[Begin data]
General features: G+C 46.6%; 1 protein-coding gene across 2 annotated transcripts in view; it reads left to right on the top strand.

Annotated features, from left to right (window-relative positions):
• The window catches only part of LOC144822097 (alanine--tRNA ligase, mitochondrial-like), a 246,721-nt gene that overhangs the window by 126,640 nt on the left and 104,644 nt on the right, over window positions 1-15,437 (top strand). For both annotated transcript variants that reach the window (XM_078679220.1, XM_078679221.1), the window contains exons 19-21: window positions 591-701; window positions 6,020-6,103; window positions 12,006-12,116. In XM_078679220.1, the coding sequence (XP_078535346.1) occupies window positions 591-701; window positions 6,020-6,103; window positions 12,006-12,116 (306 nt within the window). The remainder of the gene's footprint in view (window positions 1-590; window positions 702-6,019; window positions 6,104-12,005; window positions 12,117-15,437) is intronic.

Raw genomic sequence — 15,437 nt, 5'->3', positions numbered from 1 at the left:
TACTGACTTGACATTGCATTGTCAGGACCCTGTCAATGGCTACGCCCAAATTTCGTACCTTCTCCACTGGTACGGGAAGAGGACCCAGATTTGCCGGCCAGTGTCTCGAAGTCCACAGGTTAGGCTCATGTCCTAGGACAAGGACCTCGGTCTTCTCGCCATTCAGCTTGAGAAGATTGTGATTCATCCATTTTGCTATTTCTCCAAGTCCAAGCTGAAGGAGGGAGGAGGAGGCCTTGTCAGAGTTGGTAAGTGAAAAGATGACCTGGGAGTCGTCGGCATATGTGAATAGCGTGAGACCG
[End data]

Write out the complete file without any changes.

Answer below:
General features: G+C 46.6%; 1 protein-coding gene across 2 annotated transcripts in view; it reads left to right on the top strand.

Annotated features, from left to right (window-relative positions):
• The window catches only part of LOC144822097 (alanine--tRNA ligase, mitochondrial-like), a 246,721-nt gene that overhangs the window by 126,640 nt on the left and 104,644 nt on the right, over window positions 1-15,437 (top strand). For both annotated transcript variants that reach the window (XM_078679220.1, XM_078679221.1), the window contains exons 19-21: window positions 591-701; window positions 6,020-6,103; window positions 12,006-12,116. In XM_078679220.1, the coding sequence (XP_078535346.1) occupies window positions 591-701; window positions 6,020-6,103; window positions 12,006-12,116 (306 nt within the window). The remainder of the gene's footprint in view (window positions 1-590; window positions 702-6,019; window positions 6,104-12,005; window positions 12,117-15,437) is intronic.

Raw genomic sequence — 15,437 nt, 5'->3', positions numbered from 1 at the left:
TACTGACTTGACATTGCATTGTCAGGACCCTGTCAATGGCTACGCCCAAATTTCGTACCTTCTCCACTGGTACGGGAAGAGGACCCAGATTTGCCGGCCAGTGTCTCGAAGTCCACAGGTTAGGCTCATGTCCTAGGACAAGGACCTCGGTCTTCTCGCCATTCAGCTTGAGAAGATTGTGATTCATCCATTTTGCTATTTCTCCAAGTCCAAGCTGAAGGAGGGAGGAGGAGGCCTTGTCAGAGTTGGTAAGTGAAAAGATGACCTGGGAGTCGTCGGCATATGTGAATAGCGTGAGACCG